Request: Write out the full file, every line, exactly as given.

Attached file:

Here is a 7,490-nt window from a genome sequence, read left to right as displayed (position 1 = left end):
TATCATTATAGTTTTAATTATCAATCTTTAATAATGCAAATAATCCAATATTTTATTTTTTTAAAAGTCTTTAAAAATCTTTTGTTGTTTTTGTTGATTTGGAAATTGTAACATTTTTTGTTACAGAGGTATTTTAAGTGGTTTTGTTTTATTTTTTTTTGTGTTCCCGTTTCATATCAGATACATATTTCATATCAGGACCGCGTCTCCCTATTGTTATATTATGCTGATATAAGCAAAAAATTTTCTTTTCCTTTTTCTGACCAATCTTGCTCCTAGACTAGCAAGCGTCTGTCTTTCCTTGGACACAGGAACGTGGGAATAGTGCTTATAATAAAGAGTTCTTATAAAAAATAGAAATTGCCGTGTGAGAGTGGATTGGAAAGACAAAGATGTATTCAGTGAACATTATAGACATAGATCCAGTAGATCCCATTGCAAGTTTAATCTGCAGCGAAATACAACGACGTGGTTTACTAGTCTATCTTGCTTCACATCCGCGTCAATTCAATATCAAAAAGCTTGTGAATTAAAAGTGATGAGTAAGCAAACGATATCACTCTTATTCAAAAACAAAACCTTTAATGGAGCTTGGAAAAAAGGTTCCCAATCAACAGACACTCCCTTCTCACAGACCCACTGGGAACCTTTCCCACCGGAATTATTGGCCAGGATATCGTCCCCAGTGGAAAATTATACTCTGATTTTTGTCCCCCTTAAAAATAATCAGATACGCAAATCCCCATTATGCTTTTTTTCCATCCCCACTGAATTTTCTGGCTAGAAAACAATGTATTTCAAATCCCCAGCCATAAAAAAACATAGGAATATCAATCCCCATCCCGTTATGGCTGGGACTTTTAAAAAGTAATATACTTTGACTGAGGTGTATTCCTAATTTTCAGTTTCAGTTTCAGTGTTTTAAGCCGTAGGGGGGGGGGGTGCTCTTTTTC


Here is a 7,490-nt window from a genome sequence, read left to right as displayed (position 1 = left end):
TATCATTATAGTTTTAATTATCAATCTTTAATAATGCAAATAATCCAATATTTTATTTTTTTAAAAGTCTTTAAAAATCTTTTGTTGTTTTTGTTGATTTGGAAATTGTAACATTTTTTGTTACAGAGGTATTTTAAGTGGTTTTGTTTTATTTTTTTTTGTGTTCCCGTTTCATATCAGATACATATTTCATATCAGGACCGCGTCTCCCTATTGTTATATTATGCTGATATAAGCAAAAAATTTTCTTTTCCTTTTTCTGACCAATCTTGCTCCTAGACTAGCAAGCGTCTGTCTTTCCTTGGACACAGGAACGTGGGAATAGTGCTTATAATAAAGAGTTCTTATAAAAAATAGAAATTGCCGTGTGAGAGTGGATTGGAAAGACAAAGATGTATTCAGTGAACATTATAGACATAGATCCAGTAGATCCCATTGCAAGTTTAATCTGCAGCGAAATACAACGACGTGGTTTACTAGTCTATCTTGCTTCACATCCGCGTCAATTCAATATCAAAAAGCTTGTGAATTAAAAGTGATGAGTAAGCAAACGATATCACTCTTATTCAAAAACAAAACCTTTAATGGAGCTTGGAAAAAAGGTTCCCAATCAACAGACACTCCCTTCTCACAGACCCACTGGGAACCTTTCCCACCGGAATTATTGGCCAGGATATCGTCCCCAGTGGAAAATTATACTCTGATTTTTGTCCCCCTTAAAAATAATCAGATACGCAAATCCCCATTATGCTTTTTTTCCATCCCCACTGAATTTTCTGGCTAGAAAACAATGTATTTCAAATCCCCAGCCATAAAAAAACATAGGAATATCAATCCCCATCCCGTTATGGCTGGGACTTTTAAAAAGTAATATACTTTGACTGAGGTGTATTCCTAATTTTCAGTTTCAGTTTCAGTGTTTTAAGCCGTAGGGGGGGGGGGTGCTCTTTTTC